The way you choose to present your graphic t-shirts should be one of the top considerations when you operate an online t-shirt business. Online shops present many advantages - the obvious being that designers can reach consumers from all corners of the world. That connection however is not a tactile one, making our decisions regarding visual presentation all the more important.
The online retail market is filled with varying methods of presenting t-shirts. You can enlist fans and/or friends to model your tees (GritFX recently employed some interesting models, as seen on the left), model them yourself (if you're game), photograph your tees on hangers, lay them out flat, or do something all together different. Brands that have strong visual presentation will have three things in common:
1. Relevance - to the brand and the brands' target market. 2. Originality - remember the purple cow? Be Remarkable! 3. Consistency - in style, and in keeping with the philosophy of the brand.
In other words, your presentation needs to ROC it!... (Okay, so I'm trying to coin a phrase here...let me know if it catches on...)
When you're brainstorming ideas on how you'll present your t-shirts, remember that customers buying graphic t-shirts will want to not only see the kind of t-shirt they are purchasing - style, cut, colour - they want to see the artwork. Your presentation should cover points 1 to 3 above, together with delivering an accurate representation of the colours and providing clear views of the printed graphics. It's also sometimes a good idea to occasionally do a re-vamp and employ some of the new web design trends - for instance, right now the use of a lightbox plugin for viewing alternate and larger images is popular (something you'll see in the examples below).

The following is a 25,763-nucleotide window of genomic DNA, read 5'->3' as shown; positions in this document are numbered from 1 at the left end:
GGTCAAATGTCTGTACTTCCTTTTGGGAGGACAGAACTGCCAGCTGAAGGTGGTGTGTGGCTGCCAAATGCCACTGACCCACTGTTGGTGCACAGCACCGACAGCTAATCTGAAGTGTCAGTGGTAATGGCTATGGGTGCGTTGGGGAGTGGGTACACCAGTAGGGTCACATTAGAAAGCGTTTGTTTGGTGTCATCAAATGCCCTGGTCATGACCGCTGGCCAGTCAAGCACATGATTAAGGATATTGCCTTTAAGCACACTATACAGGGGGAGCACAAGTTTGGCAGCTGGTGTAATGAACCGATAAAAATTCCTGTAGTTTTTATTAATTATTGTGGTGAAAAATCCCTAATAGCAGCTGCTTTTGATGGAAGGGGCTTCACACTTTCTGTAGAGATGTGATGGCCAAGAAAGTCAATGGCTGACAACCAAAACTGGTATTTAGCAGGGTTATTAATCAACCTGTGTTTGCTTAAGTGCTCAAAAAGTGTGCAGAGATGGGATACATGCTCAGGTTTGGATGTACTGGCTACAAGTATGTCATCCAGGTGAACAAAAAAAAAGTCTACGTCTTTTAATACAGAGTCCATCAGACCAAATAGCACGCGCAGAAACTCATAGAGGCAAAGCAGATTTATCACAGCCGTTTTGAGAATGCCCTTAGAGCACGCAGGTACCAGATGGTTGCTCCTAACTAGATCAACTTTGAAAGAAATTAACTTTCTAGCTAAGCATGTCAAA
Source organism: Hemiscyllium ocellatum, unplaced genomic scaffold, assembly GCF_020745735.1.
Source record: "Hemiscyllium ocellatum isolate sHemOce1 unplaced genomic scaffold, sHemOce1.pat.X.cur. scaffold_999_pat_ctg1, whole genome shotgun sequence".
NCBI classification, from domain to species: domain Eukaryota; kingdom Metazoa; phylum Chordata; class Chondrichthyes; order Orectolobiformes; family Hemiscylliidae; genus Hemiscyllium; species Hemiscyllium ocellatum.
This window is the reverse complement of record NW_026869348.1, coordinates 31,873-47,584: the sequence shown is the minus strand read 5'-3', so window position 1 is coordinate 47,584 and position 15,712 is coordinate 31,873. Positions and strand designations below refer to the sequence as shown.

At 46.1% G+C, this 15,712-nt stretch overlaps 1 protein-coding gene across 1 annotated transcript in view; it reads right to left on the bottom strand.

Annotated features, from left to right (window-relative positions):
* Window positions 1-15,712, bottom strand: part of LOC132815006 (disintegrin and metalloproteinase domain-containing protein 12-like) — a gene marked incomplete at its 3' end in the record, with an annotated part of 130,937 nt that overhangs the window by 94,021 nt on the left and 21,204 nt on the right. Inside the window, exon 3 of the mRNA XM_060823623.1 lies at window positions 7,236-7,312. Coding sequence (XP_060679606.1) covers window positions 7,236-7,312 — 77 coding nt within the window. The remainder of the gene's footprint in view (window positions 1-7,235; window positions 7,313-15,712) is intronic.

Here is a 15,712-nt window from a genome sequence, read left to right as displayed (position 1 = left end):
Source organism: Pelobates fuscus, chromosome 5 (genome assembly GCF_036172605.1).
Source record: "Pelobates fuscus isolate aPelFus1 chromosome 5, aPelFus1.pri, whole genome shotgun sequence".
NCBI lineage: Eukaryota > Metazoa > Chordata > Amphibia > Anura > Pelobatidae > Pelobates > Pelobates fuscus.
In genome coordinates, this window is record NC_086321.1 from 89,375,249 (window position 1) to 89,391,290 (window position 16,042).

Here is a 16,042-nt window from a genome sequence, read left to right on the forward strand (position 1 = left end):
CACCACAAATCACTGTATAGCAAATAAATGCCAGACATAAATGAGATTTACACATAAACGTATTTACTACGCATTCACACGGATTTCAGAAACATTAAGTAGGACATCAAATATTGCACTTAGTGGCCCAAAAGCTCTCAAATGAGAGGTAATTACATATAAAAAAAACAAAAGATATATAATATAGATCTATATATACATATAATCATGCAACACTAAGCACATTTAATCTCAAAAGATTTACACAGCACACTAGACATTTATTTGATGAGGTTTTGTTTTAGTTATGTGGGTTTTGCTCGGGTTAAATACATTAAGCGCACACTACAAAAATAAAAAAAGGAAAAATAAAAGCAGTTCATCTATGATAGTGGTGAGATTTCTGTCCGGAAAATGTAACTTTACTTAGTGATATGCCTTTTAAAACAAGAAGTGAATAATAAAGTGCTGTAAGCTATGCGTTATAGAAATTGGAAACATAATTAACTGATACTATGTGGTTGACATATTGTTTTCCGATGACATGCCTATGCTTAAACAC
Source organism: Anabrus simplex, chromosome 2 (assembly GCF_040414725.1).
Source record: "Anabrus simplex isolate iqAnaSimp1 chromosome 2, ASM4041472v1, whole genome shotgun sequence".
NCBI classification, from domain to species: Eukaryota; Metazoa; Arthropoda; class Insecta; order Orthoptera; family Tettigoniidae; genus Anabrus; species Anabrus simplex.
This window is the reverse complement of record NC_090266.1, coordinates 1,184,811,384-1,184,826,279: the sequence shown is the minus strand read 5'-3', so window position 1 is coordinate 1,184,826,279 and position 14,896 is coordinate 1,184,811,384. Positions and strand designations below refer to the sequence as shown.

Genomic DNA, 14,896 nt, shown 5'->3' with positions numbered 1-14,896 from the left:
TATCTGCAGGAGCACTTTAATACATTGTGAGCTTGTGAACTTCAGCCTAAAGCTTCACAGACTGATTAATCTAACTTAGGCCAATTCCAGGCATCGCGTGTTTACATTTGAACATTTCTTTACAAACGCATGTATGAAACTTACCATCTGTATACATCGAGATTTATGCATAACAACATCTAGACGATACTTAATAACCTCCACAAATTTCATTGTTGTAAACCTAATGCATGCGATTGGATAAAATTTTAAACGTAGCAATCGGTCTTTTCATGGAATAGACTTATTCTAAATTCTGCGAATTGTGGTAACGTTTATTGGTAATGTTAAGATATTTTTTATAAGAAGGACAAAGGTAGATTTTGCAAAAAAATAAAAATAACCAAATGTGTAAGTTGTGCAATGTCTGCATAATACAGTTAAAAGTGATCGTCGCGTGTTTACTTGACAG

That's not too much to remember...Is it...?
A short design assessment of some of the brands I consider to be on the A-list for visual presentation may assist you in finding your own path to Manz's red carpet...
Thriving Ink Thriving Ink - an independent t-shirt brand - was once a family business that is now run solely by Matthew Dronkers. With new-found freedom, Matt took the opportunity to make some changes and the site was re-branded in June this year! You can read more about that on The Tee Gazette - Promo Alert: Thriving Ink gets relaunched!.
The home page has a slick and linear layout. Customers are presented with a striking, large photograph of a Thriving Ink product, hanging on a slick steel pole - a choice of "hanger" that adds nicely to the polished appeal of the site. The minimal grey background is carried throughout all photography and complements every tee colour in their range. This approach works for the brand and also provides another opportunity to re-iterate the brand! Potential customers can clearly see the Thriving Ink inner t-shirt label, and it's a great way to show individual numbering and any special neck label prints - something original to a brand that showcases shirts which are "designed by real artists from around the world as art for art’s sake". The "front on" view is consistent throughout and when customers are on individual product landing pages, they have the option to view alternate perspectives through the use of a lightbox plugin.